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US to Laos: Step Up Probe of Activist Somphone's Disappearance

  • Reuters

FILE - Sombath Somphone of Laos went missing in Vientiane, Laos, on December 15, 2012. Some rights groups believe he annoyed someone powerful within the government,

FILE - Sombath Somphone of Laos went missing in Vientiane, Laos, on December 15, 2012. Some rights groups believe he annoyed someone powerful within the government,

The United States on Wednesday called on Laos to resolve the mystery of the disappearance three years ago of prominent social activist Sombath Somphone, saying his abduction sent a "chilling message" on human rights.

Sombath went missing in Vientiane, the capital of Laos, on December 15, 2012. A video previously released by authorities shows him being stopped at a police checkpoint and being led into a pickup truck.

"The United States remains deeply concerned over [Sombath's] fate and the chilling message his abduction sends to members of civil society and the people of Laos more broadly," the U.S. State Department said. "We are troubled by the fact that no progress has been made in locating Mr. Somphone and call on the Lao government to conduct a thorough and transparent investigation. The government should take measures to resolve this case immediately."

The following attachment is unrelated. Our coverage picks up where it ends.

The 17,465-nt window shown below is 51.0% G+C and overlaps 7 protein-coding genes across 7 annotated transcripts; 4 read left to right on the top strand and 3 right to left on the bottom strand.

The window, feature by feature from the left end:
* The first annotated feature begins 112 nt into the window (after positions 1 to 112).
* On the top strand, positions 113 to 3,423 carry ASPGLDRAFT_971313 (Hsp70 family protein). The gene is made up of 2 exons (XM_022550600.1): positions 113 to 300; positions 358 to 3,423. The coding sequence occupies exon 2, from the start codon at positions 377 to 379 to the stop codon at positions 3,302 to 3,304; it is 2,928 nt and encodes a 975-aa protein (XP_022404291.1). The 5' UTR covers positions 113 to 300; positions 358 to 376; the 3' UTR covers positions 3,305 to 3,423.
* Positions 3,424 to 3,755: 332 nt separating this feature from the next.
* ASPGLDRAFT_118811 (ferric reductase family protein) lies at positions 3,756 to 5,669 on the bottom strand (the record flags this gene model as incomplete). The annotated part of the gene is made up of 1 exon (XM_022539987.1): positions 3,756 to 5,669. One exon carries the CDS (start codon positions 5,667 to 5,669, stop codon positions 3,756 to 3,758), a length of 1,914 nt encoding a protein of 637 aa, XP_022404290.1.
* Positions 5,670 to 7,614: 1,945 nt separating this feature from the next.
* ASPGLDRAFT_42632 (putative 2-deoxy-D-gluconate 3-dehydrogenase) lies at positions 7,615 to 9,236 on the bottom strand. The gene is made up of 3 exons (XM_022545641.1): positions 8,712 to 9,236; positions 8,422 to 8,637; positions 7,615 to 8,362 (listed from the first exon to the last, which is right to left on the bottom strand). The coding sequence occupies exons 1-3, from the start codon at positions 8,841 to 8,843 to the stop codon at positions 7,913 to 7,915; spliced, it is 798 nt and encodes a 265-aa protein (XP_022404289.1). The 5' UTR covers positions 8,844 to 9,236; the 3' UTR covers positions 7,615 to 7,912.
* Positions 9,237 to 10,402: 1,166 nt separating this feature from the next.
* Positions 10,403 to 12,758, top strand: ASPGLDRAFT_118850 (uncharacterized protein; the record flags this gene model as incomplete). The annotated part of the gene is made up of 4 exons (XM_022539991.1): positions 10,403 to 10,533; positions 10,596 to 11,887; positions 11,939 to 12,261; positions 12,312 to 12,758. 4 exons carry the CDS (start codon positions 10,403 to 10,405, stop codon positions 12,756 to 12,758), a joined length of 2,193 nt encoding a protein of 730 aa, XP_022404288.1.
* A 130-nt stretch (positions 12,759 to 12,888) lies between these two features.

The U.S. statement came as President Barack Obama's senior diplomat for Asia, Assistant Secretary of State Daniel Russel, was due in Laos for talks before the Southeast Asian country takes up the chairmanship of the 10-nation Association of Southeast Asian Nations next year.

Washington is keen to encourage ASEAN unity in the face of China's increasingly assertive behavior in the Asia-Pacific region and is concerned about the influence Beijing has in Laos.

On Monday, Laurent Meillan of the U.N. Human Rights office said Laos had shown "no political will to solve" the mystery of the abduction of Sombath.

Human Rights Watch said Laos' human rights record had grown worse since Sombath's disappearance.

Some rights groups believe Sombath annoyed someone powerful within the government, although the government as a whole has not been blamed for his disappearance.

Laos has signed, but not ratified, a global convention that protects individuals from enforced disappearance.

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